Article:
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Comment by Krills
2006-08-06 13:26:18

Alot more homes and apartments for rent in Ventura. Also, was down at my parents house in the OC, Coto De Caza. Driving around some of the houses I grew up in Mission Viejo, where parents sill own there homes and there are For Sale and For Rent signs everywhere. This cycle is starting to change fast.

Comment by flat
2006-08-06 10:45:34

if you’re near new build condo/townhouses
rents will crash- squatting will be the big craze

Comment by Ben Jones
2006-08-06 10:51:33

There is a developer selling pre-construction townhomes in Flagstaff, even though the local paper is jammed full of flippers trying to sell and rent new homes. Here is the link. In todays paper their ad says. ‘The market may be cooling, but we’re still hot!’

I heard yesterday that a guy in Williams who had been offerred over $1 million for 40 acres, and turned it down, is now asking $800,000. It was rumored that an amusement park was coming in and he thought it was a good spot for a hotel.

Comment by cactus
2006-08-06 10:59:48

Williams Az gateway to the Grand Canyon. I remember stoping there one time, it looked like Indians ( from india ) owned many of the hotels. And these hotels were a wreck, busted windows, peeling ceilings in the bathrooms, could not believe it, and it was snowing out. I wonder if its still like that. This must have been 1994 maybe?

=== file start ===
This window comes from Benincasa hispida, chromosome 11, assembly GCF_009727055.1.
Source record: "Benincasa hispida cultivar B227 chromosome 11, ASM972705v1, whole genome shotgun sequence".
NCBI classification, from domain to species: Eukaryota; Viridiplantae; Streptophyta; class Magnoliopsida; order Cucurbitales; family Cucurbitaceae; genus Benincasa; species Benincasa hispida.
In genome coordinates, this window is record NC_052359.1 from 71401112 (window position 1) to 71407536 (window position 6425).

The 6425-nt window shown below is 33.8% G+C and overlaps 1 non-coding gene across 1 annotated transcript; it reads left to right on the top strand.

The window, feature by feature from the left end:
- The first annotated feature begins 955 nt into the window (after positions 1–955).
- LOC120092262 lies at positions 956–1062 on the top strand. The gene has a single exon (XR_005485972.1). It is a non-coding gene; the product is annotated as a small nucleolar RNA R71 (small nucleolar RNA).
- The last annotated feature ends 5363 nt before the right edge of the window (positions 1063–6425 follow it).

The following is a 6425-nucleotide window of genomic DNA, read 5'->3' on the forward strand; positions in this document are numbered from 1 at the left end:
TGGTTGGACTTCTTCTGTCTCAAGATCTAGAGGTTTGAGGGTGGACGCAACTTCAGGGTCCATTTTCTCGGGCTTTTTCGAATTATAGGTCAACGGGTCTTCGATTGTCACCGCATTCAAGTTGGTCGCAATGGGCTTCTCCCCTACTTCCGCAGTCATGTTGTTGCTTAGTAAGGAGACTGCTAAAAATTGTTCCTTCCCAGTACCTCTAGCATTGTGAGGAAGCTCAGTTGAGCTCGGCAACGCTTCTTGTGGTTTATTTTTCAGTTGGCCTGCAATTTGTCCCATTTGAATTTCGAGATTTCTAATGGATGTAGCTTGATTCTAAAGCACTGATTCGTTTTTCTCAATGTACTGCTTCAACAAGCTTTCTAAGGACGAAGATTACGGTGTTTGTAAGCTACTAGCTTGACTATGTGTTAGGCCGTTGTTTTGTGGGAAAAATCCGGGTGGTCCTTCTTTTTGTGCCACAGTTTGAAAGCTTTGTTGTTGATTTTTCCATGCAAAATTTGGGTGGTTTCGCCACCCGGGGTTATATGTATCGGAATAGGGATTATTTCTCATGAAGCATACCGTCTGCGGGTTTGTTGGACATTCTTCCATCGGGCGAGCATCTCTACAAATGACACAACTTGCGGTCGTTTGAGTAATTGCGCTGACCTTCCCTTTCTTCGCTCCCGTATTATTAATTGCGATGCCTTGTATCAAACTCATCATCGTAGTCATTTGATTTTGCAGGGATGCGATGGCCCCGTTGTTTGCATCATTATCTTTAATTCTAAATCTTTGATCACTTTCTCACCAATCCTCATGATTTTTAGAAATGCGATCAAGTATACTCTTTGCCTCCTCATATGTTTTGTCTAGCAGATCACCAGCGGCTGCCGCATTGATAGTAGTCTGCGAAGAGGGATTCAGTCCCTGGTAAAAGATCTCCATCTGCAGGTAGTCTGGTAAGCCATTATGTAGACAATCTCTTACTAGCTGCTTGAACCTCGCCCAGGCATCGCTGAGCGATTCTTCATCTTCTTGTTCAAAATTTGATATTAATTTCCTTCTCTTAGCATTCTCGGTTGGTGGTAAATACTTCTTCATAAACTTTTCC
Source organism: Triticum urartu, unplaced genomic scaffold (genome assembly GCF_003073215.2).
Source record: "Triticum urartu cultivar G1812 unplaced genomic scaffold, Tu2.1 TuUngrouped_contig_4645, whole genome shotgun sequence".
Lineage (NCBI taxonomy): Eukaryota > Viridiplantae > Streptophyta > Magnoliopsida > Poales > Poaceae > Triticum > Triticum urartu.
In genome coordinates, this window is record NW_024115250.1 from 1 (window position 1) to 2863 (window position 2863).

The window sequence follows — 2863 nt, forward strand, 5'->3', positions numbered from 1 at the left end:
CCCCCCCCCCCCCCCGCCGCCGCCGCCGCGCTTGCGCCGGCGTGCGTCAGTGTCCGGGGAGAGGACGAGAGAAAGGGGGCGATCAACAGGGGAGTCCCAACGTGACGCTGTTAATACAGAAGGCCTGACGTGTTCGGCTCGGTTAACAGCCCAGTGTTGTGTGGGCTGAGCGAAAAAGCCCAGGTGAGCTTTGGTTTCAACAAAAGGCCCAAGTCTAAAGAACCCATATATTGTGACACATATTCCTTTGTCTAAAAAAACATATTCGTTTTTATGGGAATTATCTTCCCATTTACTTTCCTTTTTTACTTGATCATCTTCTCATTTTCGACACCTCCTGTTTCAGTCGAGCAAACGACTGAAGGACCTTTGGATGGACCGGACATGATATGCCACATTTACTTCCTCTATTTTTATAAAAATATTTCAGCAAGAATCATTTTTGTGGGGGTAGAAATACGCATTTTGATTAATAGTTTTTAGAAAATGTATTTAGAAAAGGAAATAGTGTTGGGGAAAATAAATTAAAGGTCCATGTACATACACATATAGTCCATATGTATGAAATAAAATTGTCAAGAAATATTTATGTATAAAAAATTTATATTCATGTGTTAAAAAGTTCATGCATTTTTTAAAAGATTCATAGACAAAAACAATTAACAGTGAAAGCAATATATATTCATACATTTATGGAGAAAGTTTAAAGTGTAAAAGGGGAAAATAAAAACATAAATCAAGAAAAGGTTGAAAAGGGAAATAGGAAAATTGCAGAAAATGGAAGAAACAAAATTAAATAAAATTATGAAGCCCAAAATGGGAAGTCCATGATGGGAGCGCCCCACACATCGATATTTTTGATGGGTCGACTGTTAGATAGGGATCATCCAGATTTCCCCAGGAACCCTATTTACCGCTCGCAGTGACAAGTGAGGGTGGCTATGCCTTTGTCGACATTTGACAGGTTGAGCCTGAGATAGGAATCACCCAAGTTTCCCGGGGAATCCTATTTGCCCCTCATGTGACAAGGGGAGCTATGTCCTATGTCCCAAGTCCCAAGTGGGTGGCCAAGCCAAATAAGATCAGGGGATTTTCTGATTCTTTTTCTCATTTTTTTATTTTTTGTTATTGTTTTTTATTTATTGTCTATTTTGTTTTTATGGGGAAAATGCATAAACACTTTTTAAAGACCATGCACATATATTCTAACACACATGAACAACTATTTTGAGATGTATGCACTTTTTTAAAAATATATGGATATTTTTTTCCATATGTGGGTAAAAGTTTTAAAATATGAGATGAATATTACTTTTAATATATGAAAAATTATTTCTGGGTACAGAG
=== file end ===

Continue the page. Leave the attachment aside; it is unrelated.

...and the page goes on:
Comment by Brad
2006-08-06 11:06:49

Williams has been turned into a nice little Western themed tourist destination with a lot of downtown renovation, shops and restaurants.

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Comment by txchick57
2006-08-06 12:17:08

Those are ugly. Future ghettos.

Comment by Catherine
2006-08-06 12:23:47

What do you hear about that rumor, Ben? I’ve heard it dozens of times, and have a hard time believing it….just like the rumor that there was a Ritz Carlton coming in north of Chino Valley (south of Ash Fork).

Comment by AZ_Cowboy
2006-08-06 14:27:35

Here’s an old article about it:
Not sure what the current status is.

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Comment by AZ_Cowboy
2006-08-06 14:30:37

Found the proposed developer’s site:

Comment by Catherine
2006-08-06 17:26:20

ah…an “investment opportunity”!

oh brother.